Every year around this time, I think about all the things that happened during the past 300 or so days. January always seems like it belongs to the year before to me. It's still unfathomable to me that I was hugely pregnant this time last year and that I could've gone from being a terrified and clueless new mother with an hours-old baby to someone who waits five minutes to pull the wrapping paper out of her child's mouth because it IS kind of funny.
Obviously, the appearance of the little angel was probably the biggest thing that happened for me, but I am still aware that things like a presidential election, a horrible tsunami and earthquake and a war waged on under my own personal radar. I was a bit distracted, thankfully, because all of the above were hugely disturbing to me and made me realize all over again how very little control I have over my environment.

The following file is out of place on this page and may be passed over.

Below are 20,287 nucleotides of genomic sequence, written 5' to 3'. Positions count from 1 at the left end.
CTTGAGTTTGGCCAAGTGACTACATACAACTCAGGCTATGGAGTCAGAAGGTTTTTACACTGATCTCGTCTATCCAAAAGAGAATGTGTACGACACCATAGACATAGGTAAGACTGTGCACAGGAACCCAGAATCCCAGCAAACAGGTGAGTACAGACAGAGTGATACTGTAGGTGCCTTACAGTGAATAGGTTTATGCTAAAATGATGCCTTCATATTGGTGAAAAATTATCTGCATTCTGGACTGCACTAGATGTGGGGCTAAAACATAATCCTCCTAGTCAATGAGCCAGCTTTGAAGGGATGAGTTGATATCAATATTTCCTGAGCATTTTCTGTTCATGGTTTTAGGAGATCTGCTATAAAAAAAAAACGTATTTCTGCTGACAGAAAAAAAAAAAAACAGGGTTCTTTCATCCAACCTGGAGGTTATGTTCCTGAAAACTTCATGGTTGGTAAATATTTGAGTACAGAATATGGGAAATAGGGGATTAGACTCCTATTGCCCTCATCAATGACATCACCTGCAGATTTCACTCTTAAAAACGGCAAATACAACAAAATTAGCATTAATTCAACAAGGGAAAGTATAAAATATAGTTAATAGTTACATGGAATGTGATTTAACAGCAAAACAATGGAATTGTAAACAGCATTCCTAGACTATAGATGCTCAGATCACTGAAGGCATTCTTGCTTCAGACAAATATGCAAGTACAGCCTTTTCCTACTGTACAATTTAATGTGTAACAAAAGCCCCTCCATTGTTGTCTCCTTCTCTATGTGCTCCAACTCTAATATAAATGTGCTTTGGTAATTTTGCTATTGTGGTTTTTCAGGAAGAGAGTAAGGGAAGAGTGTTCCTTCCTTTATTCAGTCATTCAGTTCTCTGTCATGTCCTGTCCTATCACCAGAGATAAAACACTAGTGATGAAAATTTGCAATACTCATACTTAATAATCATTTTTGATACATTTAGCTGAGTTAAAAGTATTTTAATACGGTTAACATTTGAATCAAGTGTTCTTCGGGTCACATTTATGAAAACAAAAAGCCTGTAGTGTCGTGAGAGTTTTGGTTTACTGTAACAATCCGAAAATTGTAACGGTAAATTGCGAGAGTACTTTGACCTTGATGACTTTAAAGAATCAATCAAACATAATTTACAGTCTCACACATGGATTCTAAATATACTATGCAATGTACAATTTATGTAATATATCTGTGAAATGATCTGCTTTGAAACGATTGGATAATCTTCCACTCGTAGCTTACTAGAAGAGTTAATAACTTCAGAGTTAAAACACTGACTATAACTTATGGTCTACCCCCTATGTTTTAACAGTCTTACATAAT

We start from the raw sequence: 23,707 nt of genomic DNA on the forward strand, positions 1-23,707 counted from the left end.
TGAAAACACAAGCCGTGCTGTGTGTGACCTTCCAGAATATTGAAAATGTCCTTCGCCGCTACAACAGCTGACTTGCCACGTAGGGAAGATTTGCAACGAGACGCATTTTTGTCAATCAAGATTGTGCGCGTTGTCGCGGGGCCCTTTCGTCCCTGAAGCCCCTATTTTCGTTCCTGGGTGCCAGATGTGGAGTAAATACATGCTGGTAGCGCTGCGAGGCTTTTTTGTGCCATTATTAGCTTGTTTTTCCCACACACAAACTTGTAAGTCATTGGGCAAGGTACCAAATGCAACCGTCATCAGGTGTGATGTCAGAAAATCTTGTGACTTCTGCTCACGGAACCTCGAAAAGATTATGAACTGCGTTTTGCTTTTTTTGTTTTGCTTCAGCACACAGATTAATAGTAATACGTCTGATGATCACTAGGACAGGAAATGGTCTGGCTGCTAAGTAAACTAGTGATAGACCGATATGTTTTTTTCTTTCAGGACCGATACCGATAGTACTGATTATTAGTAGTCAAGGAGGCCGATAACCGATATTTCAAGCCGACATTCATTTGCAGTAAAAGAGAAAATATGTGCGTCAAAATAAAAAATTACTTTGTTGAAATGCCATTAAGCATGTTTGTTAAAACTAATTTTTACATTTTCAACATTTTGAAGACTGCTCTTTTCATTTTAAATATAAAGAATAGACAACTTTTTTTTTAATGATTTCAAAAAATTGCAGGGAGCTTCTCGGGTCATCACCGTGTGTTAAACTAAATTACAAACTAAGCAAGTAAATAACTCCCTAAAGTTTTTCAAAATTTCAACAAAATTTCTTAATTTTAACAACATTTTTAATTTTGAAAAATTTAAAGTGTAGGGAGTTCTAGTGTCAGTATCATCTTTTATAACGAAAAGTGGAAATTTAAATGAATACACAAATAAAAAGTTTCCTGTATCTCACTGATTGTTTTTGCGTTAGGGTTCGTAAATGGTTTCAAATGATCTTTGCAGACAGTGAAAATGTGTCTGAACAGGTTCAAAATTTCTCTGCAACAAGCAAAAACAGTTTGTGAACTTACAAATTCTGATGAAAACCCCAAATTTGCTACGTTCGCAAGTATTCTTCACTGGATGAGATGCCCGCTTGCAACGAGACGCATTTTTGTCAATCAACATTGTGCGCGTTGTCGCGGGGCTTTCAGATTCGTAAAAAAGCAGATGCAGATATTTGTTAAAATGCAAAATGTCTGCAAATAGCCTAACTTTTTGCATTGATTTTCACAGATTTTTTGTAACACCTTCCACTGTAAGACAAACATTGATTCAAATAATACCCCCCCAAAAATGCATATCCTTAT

Upon further naval-gazing, though, I think 2004 has been my finest year. It's the year I'm proudest of, anyway, and not just because I had a baby. That was something that kind of happened - my personal strength or perseverence could not have kept her inside me, even if I had wanted that - which I didn't. Any common weakling can get an epidural and experience childbirth. Other things happened, though, too. I taught my first college class, and out of 19 original students, about 14 or so hung in there until the end. One even begged me to teach Composition II (I taught Comp I) because she said she couldn't stand writing but didn't mind my class. I think this is the highest compliment community college professors probably get. I also became a manager of two, a term I should probably use loosely, because they don't really require management, but still. I was a manager once before, and I did a very bad job at it, because I didn't really own the experience very well. So 2004 was a whole year of firsts and rather a year of adulthood for me. There were many situations in which I realized I had to be the authority figure, which then would require me to be firmer than I usually am. I also realized that all that crazy responsibility probably also made me a BETTER person, because in trying to model the behavior I expected from my beloved, my students and my co-workers and subordinates, I probably did a better job than I would have had I thought no one was really watching. Interesting. I never really thought about this before.